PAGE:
Teresa Sullivan has the uncanny ability to motivate people to action.
The senior, whose passions include community activism and service, founded St. Louis Project Democracy and helped register more than 1,000 new voters before the Nov. 2 presidential election.
“Project Democracy showed me that I could build something from scratch and that I could find the right people around me to help me build it,” Sullivan says. “It really showed me how to build the bridge between service and activism.”
The Aurora, Ill., native majored in international and area studies and in Spanish, both in Arts & Sciences. She was also involved in Cambios, a volunteer organization that helps tutor and mentor Latino immigrant youth; the Visions Gospel Choir; More Fools Than Wise madrigal choir; and Dance Marathon.
In addition, she was:
- a residential adviser in Wheeler Hall;
- a member of Congress of the South 40;
- an Office of Student Activities and Residential Life intern;
- an orientation assistant;
- an English as a second language tutor; and
- an undergraduate representative to the University’s Board of Trustees.
“I guess you could say I’ve had the WUSTL buffet,” Sullivan jokes. “I think there’s so much to take in here, and I’m trying to do as much as I can.”
Despite being so heavily involved outside the classroom, the Danforth Scholar and National Merit Scholar will graduate summa cum laude and Phi Beta Kappa with a grade-point average of 3.83.
Leading up to Commencement, Sullivan has been working as a development and communications intern at the International Institute of St. Louis. After today, she will take on an internship in the services department at Motorola Corp. in Schaumburg, Ill.
She will be return to St. Louis in September to begin a nine-month Coro Fellowship in public affairs.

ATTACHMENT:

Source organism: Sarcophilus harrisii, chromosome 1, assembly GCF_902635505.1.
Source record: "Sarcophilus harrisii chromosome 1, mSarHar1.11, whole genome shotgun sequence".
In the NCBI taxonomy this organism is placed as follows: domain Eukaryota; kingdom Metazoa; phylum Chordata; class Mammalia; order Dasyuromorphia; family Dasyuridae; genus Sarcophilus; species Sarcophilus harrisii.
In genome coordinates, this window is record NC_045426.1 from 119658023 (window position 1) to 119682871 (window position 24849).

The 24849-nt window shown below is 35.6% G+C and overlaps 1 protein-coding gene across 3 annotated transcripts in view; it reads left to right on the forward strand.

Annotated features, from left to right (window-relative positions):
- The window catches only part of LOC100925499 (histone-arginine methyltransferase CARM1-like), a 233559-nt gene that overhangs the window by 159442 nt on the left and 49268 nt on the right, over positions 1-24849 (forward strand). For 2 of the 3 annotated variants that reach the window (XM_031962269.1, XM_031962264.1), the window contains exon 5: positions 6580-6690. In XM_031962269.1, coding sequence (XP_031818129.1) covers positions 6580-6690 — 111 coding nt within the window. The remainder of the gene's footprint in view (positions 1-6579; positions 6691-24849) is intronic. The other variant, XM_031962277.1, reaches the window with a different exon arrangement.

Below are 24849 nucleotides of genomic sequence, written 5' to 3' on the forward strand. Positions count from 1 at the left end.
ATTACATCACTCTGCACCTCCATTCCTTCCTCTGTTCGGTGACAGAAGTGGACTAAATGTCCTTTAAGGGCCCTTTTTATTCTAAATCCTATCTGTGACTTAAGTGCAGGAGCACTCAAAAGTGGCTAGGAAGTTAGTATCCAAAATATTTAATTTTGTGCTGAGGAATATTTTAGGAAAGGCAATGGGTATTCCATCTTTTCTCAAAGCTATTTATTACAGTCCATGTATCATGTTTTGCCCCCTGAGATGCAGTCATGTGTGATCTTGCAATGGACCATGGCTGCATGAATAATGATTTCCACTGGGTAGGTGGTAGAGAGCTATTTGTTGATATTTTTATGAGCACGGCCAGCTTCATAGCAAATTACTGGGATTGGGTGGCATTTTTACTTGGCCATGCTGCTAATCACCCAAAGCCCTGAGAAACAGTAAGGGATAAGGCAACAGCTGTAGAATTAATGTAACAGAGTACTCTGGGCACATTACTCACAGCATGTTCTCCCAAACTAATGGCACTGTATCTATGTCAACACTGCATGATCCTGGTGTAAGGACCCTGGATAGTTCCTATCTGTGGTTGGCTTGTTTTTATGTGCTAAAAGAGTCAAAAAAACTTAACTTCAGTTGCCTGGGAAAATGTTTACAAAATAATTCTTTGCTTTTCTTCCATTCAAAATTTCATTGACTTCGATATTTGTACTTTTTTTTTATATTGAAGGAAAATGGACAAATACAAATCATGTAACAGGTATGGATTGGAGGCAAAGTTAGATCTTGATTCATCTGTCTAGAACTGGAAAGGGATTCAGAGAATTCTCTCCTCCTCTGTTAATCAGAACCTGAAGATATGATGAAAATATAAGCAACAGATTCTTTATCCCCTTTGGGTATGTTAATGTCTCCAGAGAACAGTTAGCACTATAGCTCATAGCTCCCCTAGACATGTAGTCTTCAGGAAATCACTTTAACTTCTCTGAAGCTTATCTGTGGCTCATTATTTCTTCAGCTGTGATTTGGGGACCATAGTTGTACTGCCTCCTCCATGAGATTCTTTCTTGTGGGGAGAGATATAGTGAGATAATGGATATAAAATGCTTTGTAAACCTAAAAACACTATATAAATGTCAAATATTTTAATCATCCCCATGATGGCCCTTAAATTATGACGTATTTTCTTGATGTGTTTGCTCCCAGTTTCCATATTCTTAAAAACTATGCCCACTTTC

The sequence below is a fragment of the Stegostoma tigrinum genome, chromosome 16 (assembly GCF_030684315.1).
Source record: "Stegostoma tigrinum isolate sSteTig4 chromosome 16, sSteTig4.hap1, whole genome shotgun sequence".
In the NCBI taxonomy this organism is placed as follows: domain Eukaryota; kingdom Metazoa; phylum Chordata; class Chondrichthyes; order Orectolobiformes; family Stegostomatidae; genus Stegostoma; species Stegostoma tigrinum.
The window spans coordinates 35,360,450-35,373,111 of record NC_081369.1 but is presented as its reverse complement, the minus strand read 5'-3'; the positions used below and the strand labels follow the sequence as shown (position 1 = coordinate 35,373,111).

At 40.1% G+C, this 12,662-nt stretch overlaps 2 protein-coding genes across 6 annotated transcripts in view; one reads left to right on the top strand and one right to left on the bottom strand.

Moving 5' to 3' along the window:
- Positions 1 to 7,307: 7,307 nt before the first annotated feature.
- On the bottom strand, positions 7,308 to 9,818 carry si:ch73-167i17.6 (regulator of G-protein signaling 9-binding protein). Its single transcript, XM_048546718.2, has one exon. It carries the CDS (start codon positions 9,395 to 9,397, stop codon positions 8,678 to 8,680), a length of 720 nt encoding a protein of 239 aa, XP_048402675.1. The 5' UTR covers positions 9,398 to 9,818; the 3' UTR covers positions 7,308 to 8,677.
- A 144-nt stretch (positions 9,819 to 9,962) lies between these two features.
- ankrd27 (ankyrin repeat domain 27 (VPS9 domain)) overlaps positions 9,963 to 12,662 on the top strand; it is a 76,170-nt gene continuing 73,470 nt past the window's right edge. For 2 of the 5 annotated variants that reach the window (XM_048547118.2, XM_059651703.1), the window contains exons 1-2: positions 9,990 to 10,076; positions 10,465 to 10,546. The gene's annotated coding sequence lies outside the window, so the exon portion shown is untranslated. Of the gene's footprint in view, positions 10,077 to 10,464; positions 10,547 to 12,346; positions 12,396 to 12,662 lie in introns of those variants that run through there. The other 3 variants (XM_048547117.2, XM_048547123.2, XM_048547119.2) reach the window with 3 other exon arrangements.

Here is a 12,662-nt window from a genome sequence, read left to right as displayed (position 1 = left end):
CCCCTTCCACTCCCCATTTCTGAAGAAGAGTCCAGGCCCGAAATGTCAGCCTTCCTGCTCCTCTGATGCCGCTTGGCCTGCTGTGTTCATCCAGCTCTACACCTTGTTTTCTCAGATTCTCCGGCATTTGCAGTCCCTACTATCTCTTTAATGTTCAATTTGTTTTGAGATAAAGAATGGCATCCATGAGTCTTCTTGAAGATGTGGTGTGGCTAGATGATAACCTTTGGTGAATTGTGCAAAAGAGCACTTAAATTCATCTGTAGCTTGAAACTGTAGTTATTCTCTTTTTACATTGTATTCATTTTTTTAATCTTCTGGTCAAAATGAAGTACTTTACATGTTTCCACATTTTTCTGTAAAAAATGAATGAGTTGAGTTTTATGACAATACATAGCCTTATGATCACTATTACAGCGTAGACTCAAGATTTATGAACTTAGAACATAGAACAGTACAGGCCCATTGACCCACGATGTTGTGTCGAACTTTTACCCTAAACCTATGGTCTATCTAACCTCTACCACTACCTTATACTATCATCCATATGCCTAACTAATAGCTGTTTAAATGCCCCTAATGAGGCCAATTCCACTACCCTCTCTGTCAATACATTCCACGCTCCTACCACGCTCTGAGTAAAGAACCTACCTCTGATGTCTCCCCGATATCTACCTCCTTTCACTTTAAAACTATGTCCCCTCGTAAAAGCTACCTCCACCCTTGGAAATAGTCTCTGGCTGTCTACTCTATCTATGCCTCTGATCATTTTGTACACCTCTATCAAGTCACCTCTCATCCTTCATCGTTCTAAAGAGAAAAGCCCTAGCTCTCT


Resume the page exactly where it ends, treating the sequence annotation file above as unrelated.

Her ultimate career goal is to run political campaigns or to be the executive director of an advocacy organization that works with immigrants or international women’s issues.
“I’ve always been interested in immigration issues,” she says. “My parents raised me with an international consciousness. They are very worldly people.
“Many of my experiences here have helped expand that interest, especially working with Cambios.”
Another of those experiences was a semester spent studying in Spain during her junior year.
Arts & Sciences
“Being in Spain really forced me to step back from being over-involved in my life at Washington University and to focus more on my relationships with my friends,” she says. “It taught me a lot about enjoying life and taking what comes your way and dealing with it.
“The experience helped me to know myself because I was forced to live in a completely foreign — in so many aspects of the word — environment.”
Back home, Sullivan describes the University as “a perfect fit.”
“I think the people here, while they certainly are smart and talented and focused on academics, are also just really good people,” she says. “I honestly think some of the friends I’ve made will leave here and go change the world.
“To come to a place and meet that many people who are going to have that big an influence on the community is truly amazing.”
Sullivan has been recognized for her leadership, scholarship and service to the community by receiving a 2005 Ethan A.H. Shepley Award. She also received a Women’s Society Leadership Award.
“Teresa is one of the most engaging student leaders I have known at the University,” says Stephanie Kurtzman, director of community service. “She does more than get things done — she inspires and energizes people to be involved in the process. Her leadership of St. Louis Project Democracy is a shining example, but not an isolated one, of the way she acts on her passions in a thoughtful and substantive way.
“Teresa is truly a delightful person to know, and I found her — even in her first year at the University — to be mature ahead of her years.”
While Sullivan is excited to be graduating and putting her education to use in the working world, she said she will be somewhat sad to leave the University.
“I love the people here,” she says. “They inspire me to be a better me.”
Return to Gallery of Graduates.